IN the 82 years since this newspaper was founded, no other reporter matched the performance of Richard L. Strout, who passed on in Washington this week. Indeed, in all of 20th-century journalism only a few reporters were in his league.
He was the preeminent chronicler of the American scene - indeed of the American civilization. Some great newsmen and newswomen roved more widely. Some covered more wars. Some specialized more - captives of the White House or a single regulatory agency. But few, if any, covered more of the history of our times, and did so in both intimate, homey detail and historic sweep.
Strout's career was unusual. He stayed in one post - Washington - for an extraordinary 63 years. He saw nearly one-third of the presidents in American history come and go. He was content to let the rich cast of idealists, pragmatists, and scoundrels that have always populated the American capital pass before him like one of those 19th-century panorama paintings that unrolled between cylinders before awestruck crowds.
Reporters who hit Washington determined to Teapot Dome or Watergate their way to fame, but then burn out within a few years, are legion. They allow themselves to become bored with what they unimaginatively feel is the capital treadmill. Strout, by contrast, never tired of the fresh flow of characters; the never-ending struggle of forces within such a complex democracy; the tumultuous events pressing in upon the Oval Office from Pearl Harbor, Berlin, Beirut, Beijing, or Panama. Nor did he tire of ferreting out the impact that subcommittee maneuvering would ultimately have upon the life of a waitress in Sioux Falls or a melon picker in Fresno.
The sustained high quality of Strout's work was legendary at Monitor offices - and at many other news organizations. From the moment he drove to Washington in his Model T (a three-day journey from Boston in the 1920s), he wrote dispatches of such freshness that you would think he came new upon the scene on each of those 23,000 days since 1921.
Journalists are usually cast in the role of mere spear-carriers for the historian. Strout seemed to combine the two professions. Good reporters capture today's scene with immediacy, but often fail to relate it to the flow of history. Good historians cast X-ray eyes on piles of contemporary reports and discern the bones of history. But they often fail to do the camera work, to capture the ``feel'' of how things were. Dick was both camera and X-ray machine.
As such he was a one-man journalism school for several generations of young Monitor reporters. Many of the current editors and senior correspondents of The Christian Science Monitor newspaper, magazine, television, and radio organizations grew up studying Strout ``leads'' - those opening bars of an article that are as important as the opening chords of Beethoven's ``Eroica.''
If leads were signs of Dick's unflagging curiosity and instinctive feel for the meat of a story, the stories themselves were fascinating narratives from stem to stern. Strout stories never ran out of gas. You went with him to interview Henry Ford and caught that dogmatic genius's inventive, eccentric train of thought. Or you found yourself encountering a young lieutenant named Eisenhower sitting at a small desk outside General MacArthur's office.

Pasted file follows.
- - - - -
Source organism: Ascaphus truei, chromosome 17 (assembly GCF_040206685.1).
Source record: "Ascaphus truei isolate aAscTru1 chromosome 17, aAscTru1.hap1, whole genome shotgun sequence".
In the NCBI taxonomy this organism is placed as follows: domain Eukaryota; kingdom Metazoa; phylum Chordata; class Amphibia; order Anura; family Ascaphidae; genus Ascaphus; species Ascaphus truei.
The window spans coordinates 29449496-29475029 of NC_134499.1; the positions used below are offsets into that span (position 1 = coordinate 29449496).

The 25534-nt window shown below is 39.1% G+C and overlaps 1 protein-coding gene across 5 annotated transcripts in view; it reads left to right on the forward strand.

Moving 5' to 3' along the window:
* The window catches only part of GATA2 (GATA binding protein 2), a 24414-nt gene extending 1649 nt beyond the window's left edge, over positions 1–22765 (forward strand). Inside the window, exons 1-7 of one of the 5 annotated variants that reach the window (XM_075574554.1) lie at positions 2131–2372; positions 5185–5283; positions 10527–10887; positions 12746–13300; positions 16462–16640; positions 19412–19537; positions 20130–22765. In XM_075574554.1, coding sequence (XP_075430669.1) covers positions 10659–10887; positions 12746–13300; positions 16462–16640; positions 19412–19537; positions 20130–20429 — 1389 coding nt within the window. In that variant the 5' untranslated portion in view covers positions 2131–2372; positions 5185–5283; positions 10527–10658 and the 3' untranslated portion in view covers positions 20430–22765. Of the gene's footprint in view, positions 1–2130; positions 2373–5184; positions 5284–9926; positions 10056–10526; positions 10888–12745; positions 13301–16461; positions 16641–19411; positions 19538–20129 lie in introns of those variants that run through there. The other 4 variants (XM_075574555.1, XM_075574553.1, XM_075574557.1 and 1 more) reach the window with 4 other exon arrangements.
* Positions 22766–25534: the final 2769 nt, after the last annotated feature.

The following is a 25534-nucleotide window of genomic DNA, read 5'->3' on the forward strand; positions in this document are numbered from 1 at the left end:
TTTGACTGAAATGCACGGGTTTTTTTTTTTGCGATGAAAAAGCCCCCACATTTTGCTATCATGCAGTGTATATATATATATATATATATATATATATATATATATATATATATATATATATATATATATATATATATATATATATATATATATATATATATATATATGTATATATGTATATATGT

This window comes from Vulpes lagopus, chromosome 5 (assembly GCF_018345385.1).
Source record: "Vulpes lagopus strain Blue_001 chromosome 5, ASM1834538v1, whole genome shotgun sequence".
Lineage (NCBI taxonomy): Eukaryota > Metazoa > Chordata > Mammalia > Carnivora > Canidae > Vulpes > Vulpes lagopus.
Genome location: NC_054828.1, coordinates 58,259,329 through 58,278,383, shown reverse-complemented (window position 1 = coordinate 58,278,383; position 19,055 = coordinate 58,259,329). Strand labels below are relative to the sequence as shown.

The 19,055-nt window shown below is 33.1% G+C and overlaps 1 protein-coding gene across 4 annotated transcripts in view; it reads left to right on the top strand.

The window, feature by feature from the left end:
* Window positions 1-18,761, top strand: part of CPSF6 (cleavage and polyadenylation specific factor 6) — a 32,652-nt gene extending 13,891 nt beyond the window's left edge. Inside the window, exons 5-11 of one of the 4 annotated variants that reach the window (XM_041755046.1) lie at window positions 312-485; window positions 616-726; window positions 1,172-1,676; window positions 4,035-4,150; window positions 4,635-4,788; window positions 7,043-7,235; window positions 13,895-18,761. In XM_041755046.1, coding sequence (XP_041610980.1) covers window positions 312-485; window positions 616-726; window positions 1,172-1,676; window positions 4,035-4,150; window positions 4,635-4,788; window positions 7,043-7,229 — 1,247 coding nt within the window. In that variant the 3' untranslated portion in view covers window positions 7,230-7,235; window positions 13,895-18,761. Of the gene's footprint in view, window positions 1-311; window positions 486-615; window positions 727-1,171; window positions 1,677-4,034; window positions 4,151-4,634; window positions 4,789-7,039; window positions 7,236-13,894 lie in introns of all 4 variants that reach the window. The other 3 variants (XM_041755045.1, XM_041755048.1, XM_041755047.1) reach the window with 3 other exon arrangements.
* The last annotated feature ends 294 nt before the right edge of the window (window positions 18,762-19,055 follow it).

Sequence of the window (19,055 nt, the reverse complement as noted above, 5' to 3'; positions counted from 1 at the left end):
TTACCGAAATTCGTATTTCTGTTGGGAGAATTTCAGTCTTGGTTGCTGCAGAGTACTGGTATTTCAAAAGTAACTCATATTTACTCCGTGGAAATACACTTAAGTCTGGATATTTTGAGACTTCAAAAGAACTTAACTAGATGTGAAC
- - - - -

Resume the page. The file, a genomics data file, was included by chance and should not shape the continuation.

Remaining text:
Then there were the trips: The ocean voyage to England where he started his reporting career. The Model T. trip around America that he and E.B. White recorded in a popular book. Quadrennial circuits with presidential hopefuls. The saturnalia in a supermarket when Khrushchev visited a grocery near San Francisco and a wild herd of news photographers tore it apart.
Dick wrote tellingly of world population, food needs, and the homeless long before those subjects were journalistically fashionable. And he kept after them with persistence. He helped readers understand Fed and monetary policy decades ago, when most newspeople had a hard time understanding Economics 101.
He exposed flaws in the system of checks and balances that preserve American democracy from men on horseback and runaway majorities. He warned of obstruction and delay growing out of the power struggle between president and Congress. Till the end Strout championed the idea of converting Washington to the parliamentary system.
More realistically, he kept a journalistic vigil over attacks against America's egalitarian, melting-pot public school system and attacks against the doctrine of separation of church and state. He felt that erosion in either area threatened irrevocable change in the way the nation works.
From Harding to Reagan he explained America to Americans and non-Americans.
We will not see his like again. Or will we? Look around at press conferences, breakfasts, and briefings in the victorious and uneasy capital of the free world and you can find disciples of the Strout journalism school. Trying to carry on.